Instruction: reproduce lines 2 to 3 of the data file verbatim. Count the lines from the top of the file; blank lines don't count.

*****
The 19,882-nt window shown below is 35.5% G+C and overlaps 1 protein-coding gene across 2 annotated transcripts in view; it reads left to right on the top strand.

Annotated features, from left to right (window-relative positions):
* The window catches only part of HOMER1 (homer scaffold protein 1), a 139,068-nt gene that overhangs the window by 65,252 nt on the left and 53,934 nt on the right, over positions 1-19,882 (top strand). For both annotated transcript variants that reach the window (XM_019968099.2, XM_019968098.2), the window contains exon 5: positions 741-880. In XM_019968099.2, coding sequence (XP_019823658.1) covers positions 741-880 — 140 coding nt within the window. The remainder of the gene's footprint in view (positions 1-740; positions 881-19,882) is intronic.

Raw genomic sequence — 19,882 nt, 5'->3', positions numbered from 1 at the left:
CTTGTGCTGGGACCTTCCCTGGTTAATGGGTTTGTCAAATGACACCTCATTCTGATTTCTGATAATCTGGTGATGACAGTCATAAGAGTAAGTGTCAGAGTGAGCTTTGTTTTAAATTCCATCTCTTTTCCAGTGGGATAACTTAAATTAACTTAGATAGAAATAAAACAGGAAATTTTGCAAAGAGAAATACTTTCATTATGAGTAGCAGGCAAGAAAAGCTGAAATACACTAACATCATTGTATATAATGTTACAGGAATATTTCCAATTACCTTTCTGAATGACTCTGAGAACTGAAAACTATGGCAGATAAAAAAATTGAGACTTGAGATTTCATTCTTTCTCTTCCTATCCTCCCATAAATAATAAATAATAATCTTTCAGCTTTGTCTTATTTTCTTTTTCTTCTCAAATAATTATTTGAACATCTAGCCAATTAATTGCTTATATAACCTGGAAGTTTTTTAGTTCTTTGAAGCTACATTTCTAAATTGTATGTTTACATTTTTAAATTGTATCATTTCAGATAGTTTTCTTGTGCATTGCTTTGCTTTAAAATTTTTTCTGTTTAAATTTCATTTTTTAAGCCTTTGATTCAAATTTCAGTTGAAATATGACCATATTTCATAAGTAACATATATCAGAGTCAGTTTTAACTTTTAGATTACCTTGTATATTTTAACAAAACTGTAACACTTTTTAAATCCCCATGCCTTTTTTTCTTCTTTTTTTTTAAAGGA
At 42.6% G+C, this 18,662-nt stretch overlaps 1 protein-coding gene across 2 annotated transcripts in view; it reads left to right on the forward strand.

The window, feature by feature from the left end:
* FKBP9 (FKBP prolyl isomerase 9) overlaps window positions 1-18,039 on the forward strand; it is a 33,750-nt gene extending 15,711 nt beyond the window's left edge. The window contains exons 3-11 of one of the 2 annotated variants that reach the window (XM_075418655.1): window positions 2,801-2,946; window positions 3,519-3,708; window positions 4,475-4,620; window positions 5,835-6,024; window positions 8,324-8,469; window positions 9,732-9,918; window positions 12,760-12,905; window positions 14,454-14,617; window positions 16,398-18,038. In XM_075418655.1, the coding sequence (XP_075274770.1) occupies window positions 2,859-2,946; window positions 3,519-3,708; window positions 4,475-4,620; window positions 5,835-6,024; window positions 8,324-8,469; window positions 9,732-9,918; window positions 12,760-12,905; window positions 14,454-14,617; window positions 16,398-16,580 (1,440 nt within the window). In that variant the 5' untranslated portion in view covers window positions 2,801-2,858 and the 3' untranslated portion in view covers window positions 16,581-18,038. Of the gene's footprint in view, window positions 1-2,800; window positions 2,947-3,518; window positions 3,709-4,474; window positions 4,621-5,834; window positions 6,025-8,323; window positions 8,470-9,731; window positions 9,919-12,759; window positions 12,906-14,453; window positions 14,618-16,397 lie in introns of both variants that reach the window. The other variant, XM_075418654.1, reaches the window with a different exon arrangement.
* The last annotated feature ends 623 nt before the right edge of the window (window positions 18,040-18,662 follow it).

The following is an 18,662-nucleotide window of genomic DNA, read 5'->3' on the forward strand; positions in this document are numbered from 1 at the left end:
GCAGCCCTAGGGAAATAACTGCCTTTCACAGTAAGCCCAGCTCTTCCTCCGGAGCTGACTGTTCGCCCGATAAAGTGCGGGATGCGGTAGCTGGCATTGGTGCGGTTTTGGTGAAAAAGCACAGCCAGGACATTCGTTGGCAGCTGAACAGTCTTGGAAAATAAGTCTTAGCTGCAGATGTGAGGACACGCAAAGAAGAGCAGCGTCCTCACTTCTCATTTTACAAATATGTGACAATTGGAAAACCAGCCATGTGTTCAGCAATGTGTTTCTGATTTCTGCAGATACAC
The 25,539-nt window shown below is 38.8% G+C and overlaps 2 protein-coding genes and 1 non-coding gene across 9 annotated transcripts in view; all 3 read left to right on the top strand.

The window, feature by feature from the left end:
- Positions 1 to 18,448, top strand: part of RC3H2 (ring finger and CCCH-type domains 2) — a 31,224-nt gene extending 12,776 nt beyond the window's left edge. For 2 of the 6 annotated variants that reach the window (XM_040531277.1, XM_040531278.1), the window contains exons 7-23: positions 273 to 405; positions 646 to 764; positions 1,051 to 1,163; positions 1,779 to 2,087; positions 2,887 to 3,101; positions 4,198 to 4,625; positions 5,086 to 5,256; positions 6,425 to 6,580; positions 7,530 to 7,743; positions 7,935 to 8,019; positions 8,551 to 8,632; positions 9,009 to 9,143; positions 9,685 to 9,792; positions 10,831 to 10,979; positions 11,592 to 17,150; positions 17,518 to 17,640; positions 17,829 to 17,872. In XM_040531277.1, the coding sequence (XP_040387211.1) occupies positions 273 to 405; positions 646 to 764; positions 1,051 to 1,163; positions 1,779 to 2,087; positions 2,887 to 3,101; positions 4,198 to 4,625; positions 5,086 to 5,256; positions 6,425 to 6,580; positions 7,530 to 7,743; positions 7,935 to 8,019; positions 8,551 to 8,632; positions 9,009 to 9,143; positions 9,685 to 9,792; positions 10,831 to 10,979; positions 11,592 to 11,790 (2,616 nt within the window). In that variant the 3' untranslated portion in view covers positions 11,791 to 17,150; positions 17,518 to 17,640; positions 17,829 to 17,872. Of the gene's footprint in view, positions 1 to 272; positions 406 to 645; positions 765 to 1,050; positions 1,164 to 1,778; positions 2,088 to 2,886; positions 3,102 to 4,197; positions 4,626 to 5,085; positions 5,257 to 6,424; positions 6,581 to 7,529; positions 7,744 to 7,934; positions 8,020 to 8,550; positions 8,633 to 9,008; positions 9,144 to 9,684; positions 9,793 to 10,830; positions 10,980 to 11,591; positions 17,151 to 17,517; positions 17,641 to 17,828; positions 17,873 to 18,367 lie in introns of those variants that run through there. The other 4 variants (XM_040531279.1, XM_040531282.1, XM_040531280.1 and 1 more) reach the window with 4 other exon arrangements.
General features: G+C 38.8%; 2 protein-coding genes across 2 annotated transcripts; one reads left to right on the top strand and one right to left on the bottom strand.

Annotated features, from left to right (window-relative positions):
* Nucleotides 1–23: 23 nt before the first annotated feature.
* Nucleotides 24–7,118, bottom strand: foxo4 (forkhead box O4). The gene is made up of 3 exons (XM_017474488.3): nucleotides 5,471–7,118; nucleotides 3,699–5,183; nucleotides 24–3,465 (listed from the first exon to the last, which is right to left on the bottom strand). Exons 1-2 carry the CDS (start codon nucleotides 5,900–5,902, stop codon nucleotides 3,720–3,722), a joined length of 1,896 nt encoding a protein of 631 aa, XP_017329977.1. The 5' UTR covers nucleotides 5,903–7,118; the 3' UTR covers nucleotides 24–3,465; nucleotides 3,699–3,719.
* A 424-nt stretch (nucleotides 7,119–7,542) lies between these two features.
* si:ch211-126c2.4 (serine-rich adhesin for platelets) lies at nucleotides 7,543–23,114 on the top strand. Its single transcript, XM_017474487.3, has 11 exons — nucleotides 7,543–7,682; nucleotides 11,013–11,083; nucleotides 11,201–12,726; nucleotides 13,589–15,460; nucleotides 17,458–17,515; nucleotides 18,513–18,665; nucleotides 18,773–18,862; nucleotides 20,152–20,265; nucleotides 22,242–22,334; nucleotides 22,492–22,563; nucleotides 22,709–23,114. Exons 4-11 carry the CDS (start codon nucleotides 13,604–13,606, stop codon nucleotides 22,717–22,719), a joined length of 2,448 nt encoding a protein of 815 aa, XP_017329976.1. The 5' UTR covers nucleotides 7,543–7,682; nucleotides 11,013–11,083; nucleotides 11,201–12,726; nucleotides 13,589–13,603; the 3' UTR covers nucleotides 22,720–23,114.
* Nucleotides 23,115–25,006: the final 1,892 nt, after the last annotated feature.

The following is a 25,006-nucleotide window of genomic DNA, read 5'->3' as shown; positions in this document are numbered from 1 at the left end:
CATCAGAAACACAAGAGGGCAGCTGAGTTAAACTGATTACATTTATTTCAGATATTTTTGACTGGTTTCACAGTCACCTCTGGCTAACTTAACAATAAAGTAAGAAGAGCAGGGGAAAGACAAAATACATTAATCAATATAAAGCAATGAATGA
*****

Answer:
Annotated features, from left to right (window-relative positions):
* The window catches only part of HOMER1 (homer scaffold protein 1), a 139,068-nt gene that overhangs the window by 65,252 nt on the left and 53,934 nt on the right, over positions 1-19,882 (top strand). For both annotated transcript variants that reach the window (XM_019968099.2, XM_019968098.2), the window contains exon 5: positions 741-880. In XM_019968099.2, coding sequence (XP_019823658.1) covers positions 741-880 — 140 coding nt within the window. The remainder of the gene's footprint in view (positions 1-740; positions 881-19,882) is intronic.